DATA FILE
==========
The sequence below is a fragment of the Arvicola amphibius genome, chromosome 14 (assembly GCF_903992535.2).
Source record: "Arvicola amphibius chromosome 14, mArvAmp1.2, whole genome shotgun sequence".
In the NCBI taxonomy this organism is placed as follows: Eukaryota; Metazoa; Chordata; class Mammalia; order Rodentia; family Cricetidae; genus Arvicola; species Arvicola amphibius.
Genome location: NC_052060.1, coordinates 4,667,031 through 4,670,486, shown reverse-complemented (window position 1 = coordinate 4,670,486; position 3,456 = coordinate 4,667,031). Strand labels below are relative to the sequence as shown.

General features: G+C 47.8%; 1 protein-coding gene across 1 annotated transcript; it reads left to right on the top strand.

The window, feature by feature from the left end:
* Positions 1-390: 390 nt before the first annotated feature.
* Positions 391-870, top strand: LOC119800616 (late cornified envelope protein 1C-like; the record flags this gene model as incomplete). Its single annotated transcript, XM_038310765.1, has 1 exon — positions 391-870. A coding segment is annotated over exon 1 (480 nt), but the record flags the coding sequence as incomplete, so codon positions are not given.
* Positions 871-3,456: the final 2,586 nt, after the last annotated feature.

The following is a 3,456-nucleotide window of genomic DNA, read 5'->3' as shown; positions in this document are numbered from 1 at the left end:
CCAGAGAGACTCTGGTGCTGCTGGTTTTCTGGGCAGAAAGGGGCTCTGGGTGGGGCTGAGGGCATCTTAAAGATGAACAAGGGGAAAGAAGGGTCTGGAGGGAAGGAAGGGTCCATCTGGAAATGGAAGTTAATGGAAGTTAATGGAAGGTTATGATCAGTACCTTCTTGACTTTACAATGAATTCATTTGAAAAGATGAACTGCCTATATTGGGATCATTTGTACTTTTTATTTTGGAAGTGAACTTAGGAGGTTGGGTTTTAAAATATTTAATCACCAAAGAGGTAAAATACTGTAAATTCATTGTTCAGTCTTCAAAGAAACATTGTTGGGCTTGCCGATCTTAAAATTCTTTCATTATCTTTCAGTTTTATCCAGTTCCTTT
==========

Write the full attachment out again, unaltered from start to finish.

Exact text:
The sequence below is a fragment of the Arvicola amphibius genome, chromosome 14 (assembly GCF_903992535.2).
Source record: "Arvicola amphibius chromosome 14, mArvAmp1.2, whole genome shotgun sequence".
In the NCBI taxonomy this organism is placed as follows: Eukaryota; Metazoa; Chordata; class Mammalia; order Rodentia; family Cricetidae; genus Arvicola; species Arvicola amphibius.
Genome location: NC_052060.1, coordinates 4,667,031 through 4,670,486, shown reverse-complemented (window position 1 = coordinate 4,670,486; position 3,456 = coordinate 4,667,031). Strand labels below are relative to the sequence as shown.

General features: G+C 47.8%; 1 protein-coding gene across 1 annotated transcript; it reads left to right on the top strand.

The window, feature by feature from the left end:
* Positions 1-390: 390 nt before the first annotated feature.
* Positions 391-870, top strand: LOC119800616 (late cornified envelope protein 1C-like; the record flags this gene model as incomplete). Its single annotated transcript, XM_038310765.1, has 1 exon — positions 391-870. A coding segment is annotated over exon 1 (480 nt), but the record flags the coding sequence as incomplete, so codon positions are not given.
* Positions 871-3,456: the final 2,586 nt, after the last annotated feature.

The following is a 3,456-nucleotide window of genomic DNA, read 5'->3' as shown; positions in this document are numbered from 1 at the left end:
CCAGAGAGACTCTGGTGCTGCTGGTTTTCTGGGCAGAAAGGGGCTCTGGGTGGGGCTGAGGGCATCTTAAAGATGAACAAGGGGAAAGAAGGGTCTGGAGGGAAGGAAGGGTCCATCTGGAAATGGAAGTTAATGGAAGTTAATGGAAGGTTATGATCAGTACCTTCTTGACTTTACAATGAATTCATTTGAAAAGATGAACTGCCTATATTGGGATCATTTGTACTTTTTATTTTGGAAGTGAACTTAGGAGGTTGGGTTTTAAAATATTTAATCACCAAAGAGGTAAAATACTGTAAATTCATTGTTCAGTCTTCAAAGAAACATTGTTGGGCTTGCCGATCTTAAAATTCTTTCATTATCTTTCAGTTTTATCCAGTTCCTTT